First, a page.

Delaware News

Leaders hear renewed plea for prison ministry

Commissioners see program that would focus on county jail's black inmates as discriminatory


Acts 17:28 Ministry founder Mark Butler appeared, with two allies in tow, before Delaware County commissioners Thursday, Nov. 8, to ask a second time for their approval of his mentorship program that would focus solely on black inmates at the county jail.

"I'm not directing my comments only to the three commissioners but to the community at large," Butler said. "I thought this would be an excellent forum to let the community know about the problem we have with African-American incarceration in the county and the state.

"African-Americans make up only 11.5 percent of the population here in Ohio, yet the incarceration rate for African-Americans is nearly 50 percent in the state," he said. "Currently at the Delaware County jail, it's 16 percent and growing."

Butler said his community initiative consists of black and white pastors "who care about the disparity in the conviction rates and sentencing of African-Americans."

The Rev. Lamont Coates and deacon Gerald Singleton of Delaware's Second Missionary Baptist Church both spoke to the commissioners on Butler's behalf.

"I am in support of the initiative that Pastor Butler is attempting to initiate at the Delaware County jail," Coates said. "We have a prevention program that is working at our church for African-American males and the community at large. I have a ministry that is inclusive for all.

"But I know there are issues, especially in the Second Ward area," he said. "There is a large number of African-American males already in the system, so we're trying to come up with something that targets that (prison) population and their behavior."

He said Butler's program would educate and empower black men in particular.

"If African-Americans don't keenly know their heritage and history, they won't have a sense of self-worth and those individuals will go out and do senseless and nonproductive things," Coates said.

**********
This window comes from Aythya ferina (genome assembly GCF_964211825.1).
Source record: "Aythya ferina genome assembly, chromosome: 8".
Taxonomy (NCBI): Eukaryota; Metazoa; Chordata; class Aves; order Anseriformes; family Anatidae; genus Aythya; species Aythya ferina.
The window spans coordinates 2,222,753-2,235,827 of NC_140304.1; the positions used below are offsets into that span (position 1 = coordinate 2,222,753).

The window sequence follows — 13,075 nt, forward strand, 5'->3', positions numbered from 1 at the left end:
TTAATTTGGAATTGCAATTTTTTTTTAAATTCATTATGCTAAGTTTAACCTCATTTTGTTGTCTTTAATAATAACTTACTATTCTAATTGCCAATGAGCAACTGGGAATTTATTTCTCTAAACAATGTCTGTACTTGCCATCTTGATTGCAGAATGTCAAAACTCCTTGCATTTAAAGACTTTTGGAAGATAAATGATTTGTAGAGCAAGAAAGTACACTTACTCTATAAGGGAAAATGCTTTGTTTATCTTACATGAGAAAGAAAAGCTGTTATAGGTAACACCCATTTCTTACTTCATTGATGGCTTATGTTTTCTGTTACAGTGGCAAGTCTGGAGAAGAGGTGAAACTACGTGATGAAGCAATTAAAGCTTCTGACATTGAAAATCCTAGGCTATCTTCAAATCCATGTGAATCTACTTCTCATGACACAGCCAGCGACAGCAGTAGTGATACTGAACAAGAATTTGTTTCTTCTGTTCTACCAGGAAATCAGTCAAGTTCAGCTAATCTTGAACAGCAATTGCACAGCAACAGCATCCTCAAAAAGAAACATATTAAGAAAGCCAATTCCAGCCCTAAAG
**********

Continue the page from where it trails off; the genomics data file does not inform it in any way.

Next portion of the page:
Butler does not want to "discriminate or eliminate but to incorporate," he said. "If we're going to all-out rehabilitate these individuals, the community and the church both have their roles to play."

County Sheriff Russ Martin and jail Director Joseph Lynch twice have denied Butler's request on the grounds that a program that is specifically geared toward black men would be discriminatory to other prison populations.

Singleton oversees his church's prison ministry.

"Something has got to happen to end this revolving door," he said. "We're just going around in circles and circles and circles. These African-American inmates -- and the program might be expanded to include Latinos and whites -- but they need role models, someone to sit them down and say, 'This is what's got to happen.' "

Commissioner Tommy Thompson said his son is a pastor in California "and his church ministers to 37 different (prison) cultures, which is why I'm so strongly in favor of inclusive programs. It's not only African-Americans. If somebody needs the ministry, they should be included in the program. Anytime we segregate out a part of the program, we're wrong."

Martin dispatched new county Chief Deputy Pat Yankie to meet and mediate with Butler, Coates and Singleton.

"Instead of these monologues, we need to have a dialogue, after this meeting, to see if we can find common ground," Yankie said.